Birds reclaim outdoor spaces in Grimsby and Cleethorpes

Birds reclaim outdoor spaces in Grimsby and Cleethorpes

Birds reclaim outdoor spaces in Grimsby and Cleethorpes

As the British public observes social distancing measures and remains safely indoors, local wildlife has begun to reclaim parts of parks, beaches and outdoor spaces in Grimsby and Cleethorpes.

The impact of people staying at home is that places which are usually popular as the weather improves, such as Cleethorpes Beach, are virtually deserted.

But, this means that nature is thriving at Cleethorpes Beach, which is designated as a Site of Special Scientific Interest and is protected under international law because it is home to a variety of rare bird species.

Rachel Graham, ecology manager at North East Lincolnshire Council, has been studying our local wildlife during the lockdown period and focusing on the numbers of animals now appearing. While North East Lincolnshire is home to many species of mammals, birds and insects, they are rarely seen because of the level of human activity.

Rachel Graham said:

“Local bird populations have dramatically increased, now they can feed and roost without disturbance – something our beach is officially designated for.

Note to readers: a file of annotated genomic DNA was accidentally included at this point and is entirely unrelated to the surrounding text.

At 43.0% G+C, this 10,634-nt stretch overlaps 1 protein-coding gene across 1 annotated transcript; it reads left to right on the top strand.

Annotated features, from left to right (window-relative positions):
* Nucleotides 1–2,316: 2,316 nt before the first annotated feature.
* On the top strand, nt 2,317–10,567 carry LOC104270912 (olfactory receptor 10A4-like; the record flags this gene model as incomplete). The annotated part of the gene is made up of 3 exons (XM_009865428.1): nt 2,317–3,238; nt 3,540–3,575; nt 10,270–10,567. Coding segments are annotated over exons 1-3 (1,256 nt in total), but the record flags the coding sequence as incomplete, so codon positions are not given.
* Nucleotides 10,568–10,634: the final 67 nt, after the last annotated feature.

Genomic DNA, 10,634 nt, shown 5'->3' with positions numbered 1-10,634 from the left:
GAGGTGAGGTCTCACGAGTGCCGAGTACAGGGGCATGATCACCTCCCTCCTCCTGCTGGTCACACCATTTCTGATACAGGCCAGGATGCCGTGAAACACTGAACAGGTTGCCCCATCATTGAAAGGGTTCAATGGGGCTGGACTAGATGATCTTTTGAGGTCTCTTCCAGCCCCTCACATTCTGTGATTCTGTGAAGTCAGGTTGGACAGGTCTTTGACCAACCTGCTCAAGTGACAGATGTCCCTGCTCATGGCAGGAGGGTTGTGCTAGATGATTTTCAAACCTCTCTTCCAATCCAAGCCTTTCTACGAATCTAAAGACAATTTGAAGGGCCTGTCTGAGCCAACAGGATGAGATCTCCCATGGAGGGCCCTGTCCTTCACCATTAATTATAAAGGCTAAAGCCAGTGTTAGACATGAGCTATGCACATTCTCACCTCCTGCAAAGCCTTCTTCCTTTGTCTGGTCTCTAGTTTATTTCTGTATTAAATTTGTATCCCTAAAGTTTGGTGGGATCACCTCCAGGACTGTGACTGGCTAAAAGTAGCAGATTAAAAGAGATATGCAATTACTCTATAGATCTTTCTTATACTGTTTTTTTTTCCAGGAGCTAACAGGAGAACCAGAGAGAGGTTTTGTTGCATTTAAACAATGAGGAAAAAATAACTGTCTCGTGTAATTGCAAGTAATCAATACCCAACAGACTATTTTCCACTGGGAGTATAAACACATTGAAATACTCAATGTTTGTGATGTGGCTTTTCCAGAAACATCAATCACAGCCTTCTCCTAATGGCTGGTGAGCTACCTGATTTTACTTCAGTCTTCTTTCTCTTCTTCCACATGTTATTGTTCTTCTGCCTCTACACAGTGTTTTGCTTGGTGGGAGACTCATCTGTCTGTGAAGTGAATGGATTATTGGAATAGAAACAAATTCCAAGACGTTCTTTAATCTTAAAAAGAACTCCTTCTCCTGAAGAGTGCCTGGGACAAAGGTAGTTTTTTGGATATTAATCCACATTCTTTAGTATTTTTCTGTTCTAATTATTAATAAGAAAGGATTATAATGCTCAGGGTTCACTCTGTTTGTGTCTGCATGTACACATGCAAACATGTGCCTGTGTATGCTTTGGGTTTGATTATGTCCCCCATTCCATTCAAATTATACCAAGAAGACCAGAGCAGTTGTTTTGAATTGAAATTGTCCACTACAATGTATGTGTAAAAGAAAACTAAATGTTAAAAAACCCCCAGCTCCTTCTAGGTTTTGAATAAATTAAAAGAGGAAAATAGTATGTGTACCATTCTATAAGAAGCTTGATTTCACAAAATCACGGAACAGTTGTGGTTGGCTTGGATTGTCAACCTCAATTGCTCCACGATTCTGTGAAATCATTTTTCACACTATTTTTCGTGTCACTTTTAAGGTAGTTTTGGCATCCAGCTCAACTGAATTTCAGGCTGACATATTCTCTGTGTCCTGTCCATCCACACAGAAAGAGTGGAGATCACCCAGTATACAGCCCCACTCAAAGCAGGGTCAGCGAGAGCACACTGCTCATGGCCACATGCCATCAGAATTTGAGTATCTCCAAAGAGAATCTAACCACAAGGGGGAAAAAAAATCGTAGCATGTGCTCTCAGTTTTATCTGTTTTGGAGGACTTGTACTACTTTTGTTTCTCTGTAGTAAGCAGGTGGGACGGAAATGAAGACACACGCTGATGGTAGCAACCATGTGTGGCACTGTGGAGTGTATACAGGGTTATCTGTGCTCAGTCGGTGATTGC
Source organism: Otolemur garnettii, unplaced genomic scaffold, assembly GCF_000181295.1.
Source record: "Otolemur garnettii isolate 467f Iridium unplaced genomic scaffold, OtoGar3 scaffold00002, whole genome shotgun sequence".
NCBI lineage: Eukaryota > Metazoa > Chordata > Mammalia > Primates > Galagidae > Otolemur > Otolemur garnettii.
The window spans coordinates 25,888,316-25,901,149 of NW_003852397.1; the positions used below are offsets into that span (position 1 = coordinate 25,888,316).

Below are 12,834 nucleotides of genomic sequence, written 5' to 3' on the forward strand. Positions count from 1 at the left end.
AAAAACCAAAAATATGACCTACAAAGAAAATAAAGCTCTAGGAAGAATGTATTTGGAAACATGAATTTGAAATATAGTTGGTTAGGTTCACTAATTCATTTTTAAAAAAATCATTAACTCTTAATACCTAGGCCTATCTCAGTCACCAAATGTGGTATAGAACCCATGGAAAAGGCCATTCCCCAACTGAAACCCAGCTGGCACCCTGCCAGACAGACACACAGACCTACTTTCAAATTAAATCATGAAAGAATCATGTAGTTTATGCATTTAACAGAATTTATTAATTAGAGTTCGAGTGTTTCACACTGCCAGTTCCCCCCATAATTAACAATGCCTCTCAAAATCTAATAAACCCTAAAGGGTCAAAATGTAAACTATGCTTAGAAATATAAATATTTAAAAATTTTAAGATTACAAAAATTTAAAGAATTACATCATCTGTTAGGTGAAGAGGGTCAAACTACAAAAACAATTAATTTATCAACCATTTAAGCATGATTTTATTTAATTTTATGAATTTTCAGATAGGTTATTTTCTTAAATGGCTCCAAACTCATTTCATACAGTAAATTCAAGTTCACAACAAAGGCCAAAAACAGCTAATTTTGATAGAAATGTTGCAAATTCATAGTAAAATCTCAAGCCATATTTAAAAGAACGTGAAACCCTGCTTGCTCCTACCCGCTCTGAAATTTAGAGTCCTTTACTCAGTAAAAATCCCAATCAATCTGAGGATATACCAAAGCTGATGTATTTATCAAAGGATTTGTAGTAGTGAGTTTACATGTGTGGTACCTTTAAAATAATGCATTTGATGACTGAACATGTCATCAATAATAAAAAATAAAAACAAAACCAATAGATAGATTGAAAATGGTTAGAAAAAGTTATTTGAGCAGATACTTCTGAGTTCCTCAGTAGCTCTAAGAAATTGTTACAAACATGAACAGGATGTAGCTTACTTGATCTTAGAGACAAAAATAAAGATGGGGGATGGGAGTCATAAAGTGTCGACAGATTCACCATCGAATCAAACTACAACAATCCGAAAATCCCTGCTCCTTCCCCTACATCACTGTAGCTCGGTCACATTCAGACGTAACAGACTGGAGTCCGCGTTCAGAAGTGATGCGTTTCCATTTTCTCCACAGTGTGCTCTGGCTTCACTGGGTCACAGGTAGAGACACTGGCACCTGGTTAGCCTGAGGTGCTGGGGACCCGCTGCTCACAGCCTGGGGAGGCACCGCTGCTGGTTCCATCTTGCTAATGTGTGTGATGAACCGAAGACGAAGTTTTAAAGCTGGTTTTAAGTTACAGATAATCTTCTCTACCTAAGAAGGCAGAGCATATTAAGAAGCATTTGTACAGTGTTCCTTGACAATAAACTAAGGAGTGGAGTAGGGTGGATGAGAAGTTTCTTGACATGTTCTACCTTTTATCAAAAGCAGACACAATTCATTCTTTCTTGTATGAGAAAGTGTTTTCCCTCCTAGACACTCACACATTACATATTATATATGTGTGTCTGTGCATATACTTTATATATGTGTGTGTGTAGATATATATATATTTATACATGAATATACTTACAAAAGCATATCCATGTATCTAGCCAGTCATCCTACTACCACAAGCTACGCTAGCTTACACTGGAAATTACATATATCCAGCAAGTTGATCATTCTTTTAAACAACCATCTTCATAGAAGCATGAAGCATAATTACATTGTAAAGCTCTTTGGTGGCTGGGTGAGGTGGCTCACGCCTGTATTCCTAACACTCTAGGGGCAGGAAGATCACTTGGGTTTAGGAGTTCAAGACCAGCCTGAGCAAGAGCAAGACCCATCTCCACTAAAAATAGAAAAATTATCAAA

“On a visit to Bradley Woods, I spotted a pair of house hunting blue tits, who seemed to have found their ideal home. En route, there was also a rather fabulous male pheasant.

“It’s important for everyone to follow the government guidelines and not all congregate in one place. It isn’t just for our benefit, but for the good of local wildlife which is thriving right now.

“The effects of climate change have put a lot of pressure on many animals and their habitats in recent years, so it’s great to see some species still doing well.

“The small things that run the world are suffering the greatest decline, particularly moths, butterflies, ladybirds and ground beetles, all of which birds need for their own survival.”

Bradley Woods, which is also designated as an ancient woodland and nature reserve, is a popular spot for dog walkers and home to many varieties of animal and birds.

The woodland continues to be frequented by visitors, despite the calls for people to socially distance themselves.

More than half of all UK wild animal species are in decline, with one in seven at risk of extinction. Some insect species have declined by up to 80 per cent in recent decades.

North East Lincolnshire Council have called for people to observe social distancing measures, for the good of our wildlife as well as public health.

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